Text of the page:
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The XM1100 Scorpion (previously known as the Intelligent Munitions System or IMS) is a smart system being developed by Textron and the US Army TACOM-ARDEC Picatinny Centre.[1]

The IMS allows for controlled and safe use of munitions in the battlefield and prevent unwanted munitions from being buried and forgotten. It is remotely operated and can be left in the field on an automatic mode or turned off to allow friendly vehicles to pass through the area. Each module contains 4 anti-vehicle smart munitions that are fired into the air and release a guided warhead that will descend vertically on the target.


The IMS started as a component in the Army's Future Combat Systems initiative. Its role was as a ground-based wide-area top-attack system for detecting, classifying, and engaging enemy systems in the battlefield. Textron Defense Systems was awarded a $115 million contract for the system design and development phase of Intelligent Munitions System in October 2006.[2]

The IMS continued developing after the cancellation of Future Combat Systems. Textron announced on May 4, 2009, that the (renamed) XM1100 Scorpion networked sensor and munitions platform was tested successfully at two separate events. A system pre-verification test event took place at Fort Devens, Mass., where the Scorpion system was launched successfully against all six target encounters. Scorpion demonstrated command and control, ground sensor tracking, target engagement, and launch effectiveness against the target set. It was also tested at Fort Leonard Wood in Missouri. Soldiers were able to emplace the system during several scenarios, including day and night, using everyday and cold-weather gear, on foot and from a vehicle.[3] On July 15, 2009, Textron announced that the Scorpion had completed rigorous verification testing as well as a successful critical design review with the U.S. Army. Testing took place at White Sands Missile Range in New Mexico, where dispensing modules controlled by a Scorpion control station were demonstrated in both urban and open terrain settings against single and multiple target arrays. Additional day and overnight system verification trials occurred with up to eight dispensing modules under the control of a single Scorpion control station. These activities validated the Scorpion's situational awareness, command and control, and target engagement capabilities. The Scorpion's sensor fuzed warhead also was demonstrated to verify functionality and performance under various scenarios. Textron was then informed that they successfully achieved all of the exit criteria required to pass the critical design review.[4] In October 2009, it was announced that the Scorpion had completed a test series focused on demonstrating the system’s capabilities in urban environments. Testing was held at Fort Benning, Georgia, where the Scorpion system performed in both day and nighttime scenarios. Fort Benning’s military operations in urban terrain (MOUT) site was used for the test series. The rigorous test series confirmed the Scorpion system’s ability to accurately identify and engage targets in urban environments.[5]

By January 2010, the XM1100 Scorpion system successfully completed a rigorous test series at White Sands Missile Range. Testing culminated in the first end-to-end, live-fire engagement by the Scorpion networked sensor and munitions platform, with the Scorpion system scoring a perfect three for three against vehicle targets. Remote controlled military targets were driven through multiple fields of emplaced Scorpion systems, which identified and tracked the targets and passed information to an operator overlooking the fields. The operator then armed a fully functional Scorpion system with a high-explosive munition, destroying the targets and demonstrating the system’s effectiveness. A full network of 16 dispensing modules was employed during the test event, which included demonstration of command and control, ground sensor tracking, target engagement, anti-vehicle munitions launch and warhead lethality, as well as self-destruction testing and soldier interaction testing and assessment. Additional achievements included the testing of a fielded Scorpion system overnight to observe its force protection capability.[6] In December 2010, Textron announced that the Scorpion system had performed successfully during live-fire engagements against moving main battle tanks and medium armored personnel carrier targets, scoring hits with its highly lethal explosively formed penetrator warhead in 100 percent of the live fire tests. Additional demonstrations at the event featured Scorpion's communication, command and control, and power management capabilities as well as the operational reliability of the system during nearly a month of severe, hot environmental conditions.[7]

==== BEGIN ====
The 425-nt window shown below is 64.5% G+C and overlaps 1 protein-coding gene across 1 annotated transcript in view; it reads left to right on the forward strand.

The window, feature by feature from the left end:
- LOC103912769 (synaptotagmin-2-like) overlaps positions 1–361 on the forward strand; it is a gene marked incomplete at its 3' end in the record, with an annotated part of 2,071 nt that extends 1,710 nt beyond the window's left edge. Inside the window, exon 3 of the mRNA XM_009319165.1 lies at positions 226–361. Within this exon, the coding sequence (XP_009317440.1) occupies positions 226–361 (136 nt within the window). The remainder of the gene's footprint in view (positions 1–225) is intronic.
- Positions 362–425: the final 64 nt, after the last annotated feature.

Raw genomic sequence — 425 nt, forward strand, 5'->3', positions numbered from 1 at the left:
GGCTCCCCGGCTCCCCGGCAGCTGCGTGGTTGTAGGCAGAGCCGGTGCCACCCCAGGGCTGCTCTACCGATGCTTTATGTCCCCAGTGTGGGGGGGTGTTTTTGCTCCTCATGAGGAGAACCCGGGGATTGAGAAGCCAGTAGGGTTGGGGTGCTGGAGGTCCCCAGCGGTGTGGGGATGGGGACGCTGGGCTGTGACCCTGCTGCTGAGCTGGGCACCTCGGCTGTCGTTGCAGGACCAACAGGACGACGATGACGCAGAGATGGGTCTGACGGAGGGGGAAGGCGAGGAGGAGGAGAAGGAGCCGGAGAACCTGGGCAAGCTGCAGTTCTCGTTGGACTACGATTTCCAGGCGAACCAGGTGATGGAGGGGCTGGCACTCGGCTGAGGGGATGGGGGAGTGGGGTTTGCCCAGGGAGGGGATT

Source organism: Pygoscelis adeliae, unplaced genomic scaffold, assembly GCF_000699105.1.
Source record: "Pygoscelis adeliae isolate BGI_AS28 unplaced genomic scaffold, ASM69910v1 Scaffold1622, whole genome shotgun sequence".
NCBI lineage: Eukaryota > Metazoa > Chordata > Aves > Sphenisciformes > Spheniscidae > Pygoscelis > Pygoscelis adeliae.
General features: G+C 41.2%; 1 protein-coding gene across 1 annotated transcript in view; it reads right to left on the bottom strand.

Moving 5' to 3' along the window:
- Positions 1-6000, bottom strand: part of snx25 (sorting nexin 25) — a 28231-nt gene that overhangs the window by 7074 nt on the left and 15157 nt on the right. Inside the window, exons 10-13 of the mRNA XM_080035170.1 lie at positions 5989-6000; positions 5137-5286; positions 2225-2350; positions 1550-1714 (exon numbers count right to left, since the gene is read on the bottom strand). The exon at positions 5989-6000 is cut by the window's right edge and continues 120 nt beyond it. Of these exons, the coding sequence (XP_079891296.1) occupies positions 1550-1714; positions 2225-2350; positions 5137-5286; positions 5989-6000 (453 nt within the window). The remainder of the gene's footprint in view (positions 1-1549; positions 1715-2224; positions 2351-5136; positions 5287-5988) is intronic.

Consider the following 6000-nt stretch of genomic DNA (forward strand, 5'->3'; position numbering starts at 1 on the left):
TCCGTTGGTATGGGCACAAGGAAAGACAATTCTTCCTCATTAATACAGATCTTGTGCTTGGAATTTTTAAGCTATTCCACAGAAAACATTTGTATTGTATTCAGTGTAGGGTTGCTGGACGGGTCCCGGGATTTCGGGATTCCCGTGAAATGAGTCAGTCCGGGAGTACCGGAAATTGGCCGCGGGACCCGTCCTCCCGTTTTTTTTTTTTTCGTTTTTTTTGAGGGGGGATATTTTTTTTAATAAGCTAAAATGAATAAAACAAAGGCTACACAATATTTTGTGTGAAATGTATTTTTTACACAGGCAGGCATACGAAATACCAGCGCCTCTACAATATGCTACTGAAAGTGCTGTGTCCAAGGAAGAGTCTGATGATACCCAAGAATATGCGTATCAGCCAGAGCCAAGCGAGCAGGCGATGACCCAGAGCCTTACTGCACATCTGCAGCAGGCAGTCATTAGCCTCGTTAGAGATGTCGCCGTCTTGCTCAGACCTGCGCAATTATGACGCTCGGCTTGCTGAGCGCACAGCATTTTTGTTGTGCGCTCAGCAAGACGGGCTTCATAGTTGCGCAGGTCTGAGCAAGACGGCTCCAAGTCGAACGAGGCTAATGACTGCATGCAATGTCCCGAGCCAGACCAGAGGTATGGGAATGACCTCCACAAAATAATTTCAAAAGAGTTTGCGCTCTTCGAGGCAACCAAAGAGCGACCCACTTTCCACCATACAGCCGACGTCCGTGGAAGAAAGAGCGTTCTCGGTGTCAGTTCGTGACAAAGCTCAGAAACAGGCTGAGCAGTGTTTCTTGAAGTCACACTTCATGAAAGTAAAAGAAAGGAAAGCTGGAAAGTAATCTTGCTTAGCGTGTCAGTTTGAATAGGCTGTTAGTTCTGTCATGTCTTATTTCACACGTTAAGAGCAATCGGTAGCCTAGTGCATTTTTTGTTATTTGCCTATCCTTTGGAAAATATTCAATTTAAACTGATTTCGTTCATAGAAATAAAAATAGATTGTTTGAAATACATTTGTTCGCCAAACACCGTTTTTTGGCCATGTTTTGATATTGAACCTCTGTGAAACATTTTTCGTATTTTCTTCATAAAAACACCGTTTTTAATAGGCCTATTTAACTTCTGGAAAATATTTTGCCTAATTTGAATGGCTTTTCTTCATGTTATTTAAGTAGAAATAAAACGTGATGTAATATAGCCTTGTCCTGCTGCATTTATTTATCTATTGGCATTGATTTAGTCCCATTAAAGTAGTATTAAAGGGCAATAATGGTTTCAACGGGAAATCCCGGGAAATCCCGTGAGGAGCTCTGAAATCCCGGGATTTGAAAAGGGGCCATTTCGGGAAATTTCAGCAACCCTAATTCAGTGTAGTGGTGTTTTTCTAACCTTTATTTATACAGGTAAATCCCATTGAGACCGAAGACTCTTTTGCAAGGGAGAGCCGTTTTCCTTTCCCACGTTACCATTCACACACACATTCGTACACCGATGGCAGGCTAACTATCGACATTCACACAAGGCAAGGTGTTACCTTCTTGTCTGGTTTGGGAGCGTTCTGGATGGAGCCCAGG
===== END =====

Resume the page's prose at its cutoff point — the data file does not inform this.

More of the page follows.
In July 2011, the XM1100 Scorpion system successfully completed its final government design verification field test. The demonstration evaluated the Scorpion system's ability to detect and track individual and multiple targets, as well as engage vehicle targets. Its munitions dispensing module (DM) and networked munitions controller also were evaluated for reliability and performance. The Scorpion system performed successfully throughout the multi-day event. In a demonstration of operational effectiveness, the Scorpion obstacle engaged and stopped a column of tracked vehicles in a "many-on-many" test scenario.[8]


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